By Dana Baldwin
Why do we look at different ways to shoot ourselves in the foot? In other words, why do we look into what might be unintended consequences of well-intentioned actions as a part of strategic planning?
While the answer might be obvious to some, let’s explore the reasons behind doing this exercise to be sure we give it the appropriate rigor when we do it.
First, what should we be examining to see if there could be some proposed action which might lead to a major problem if care is not taken to avoid the potential peril. The positioning of this exercise within the planning process should give us an indication of what should be analyzed by the team to avoid doing something which could do harm to the organization if we end up with an unintended consequence rather than the intended result.
This exercise is positioned immediately following the very important Strategic Issues discussions. These discussions lead to decisions about those issues which will likely have a major impact on the future course and direction of the organization. Our Strategic Issues discussion is the first time in the strategic planning process that we make hard and fast decisions about taking future actions.
One good reason to look at each intended action, then, is to seek to determine whether, in the process of carrying out the steps necessary to implement the action, something could happen to cause us to miss the target and potentially do harm to the organization. By looking at each potential action item as discussed and decided in our strategic issues discussion, the team should ask, “What could go wrong?”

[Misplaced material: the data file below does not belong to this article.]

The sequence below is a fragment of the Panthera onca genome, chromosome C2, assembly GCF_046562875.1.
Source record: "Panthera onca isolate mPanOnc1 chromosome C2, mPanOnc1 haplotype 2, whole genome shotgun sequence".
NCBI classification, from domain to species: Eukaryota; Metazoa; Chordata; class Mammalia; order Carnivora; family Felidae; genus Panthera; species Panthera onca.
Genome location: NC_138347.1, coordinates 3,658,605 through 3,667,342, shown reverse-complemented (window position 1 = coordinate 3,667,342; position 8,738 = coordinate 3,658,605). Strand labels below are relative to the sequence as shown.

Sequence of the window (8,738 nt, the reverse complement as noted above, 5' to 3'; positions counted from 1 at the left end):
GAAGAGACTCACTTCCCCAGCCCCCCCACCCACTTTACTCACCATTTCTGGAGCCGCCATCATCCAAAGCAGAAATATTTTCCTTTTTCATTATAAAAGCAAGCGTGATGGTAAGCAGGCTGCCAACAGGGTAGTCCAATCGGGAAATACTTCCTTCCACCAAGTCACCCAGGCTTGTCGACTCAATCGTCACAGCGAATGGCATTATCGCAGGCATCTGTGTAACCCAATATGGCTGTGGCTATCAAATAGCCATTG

There can be a tendency to minimize this analysis because the mindset of the team is enthusiastically focused on implementing actions which further the company’s results, not harm them. But, by taking a truly objective look at each potential action, you may avoid a significant negative impact on the company in the future.
A prime example of the risk of skipping the “shoot yourself in the foot” step (I’m reaching back quite a while so as not to impute this to any known company) was when a company decided to off-shore source a key component of their main product to reduce cost. They sent the only tooling to Yugoslavia just before Yugoslavia had its civil war. The UN put a total embargo on all imports and exports, except for food, medicine and clothing, so the company could get neither their product nor their tooling out of the country.
This great idea resulted in a major downside hit for multiple reasons:
(1) The cost to replace the tooling was significant.
(2) The delay in getting the key parts back in stock so they could build and ship was lengthy.
(3) Because they had planned on a sizeable savings in the cost of the part, they had lowered the price to gain volume and market share, so they lost quite a bit of money until they could raise the price to cover the higher cost of the key component.
They failed to look at the whole picture when they decided to go offshore. This included looking to see if the political situation of Yugoslavia was stable. Had they done this, they would have discovered that the country was actually coming apart due to the ethnic conflicts that were arising. They paid a hefty price for their short-cutting the process! Let’s borrow from their experience and avoid making similar mistakes.
If you are going to do a complete job of your strategic planning, this is one component which, while it may appear to be trivial compared to others in the process, can have a big effect on the future stability of your organization. If you need help with this, or any other part of your strategic planning, please contact me at firstname.lastname@example.org or 616-575-3193.
Does your company look into what might be unintended consequences of well-intentioned actions as a part of your strategic planning? Attend the Simplified Strategic Planning Seminar for more instruction on the “shooting yourself in the foot” exercise as well as all other aspects of Simplified Strategic Planning.
M. Dana Baldwin is a Senior Consultant with Center for Simplified Strategic Planning, Inc. He can be reached by email at: email@example.com
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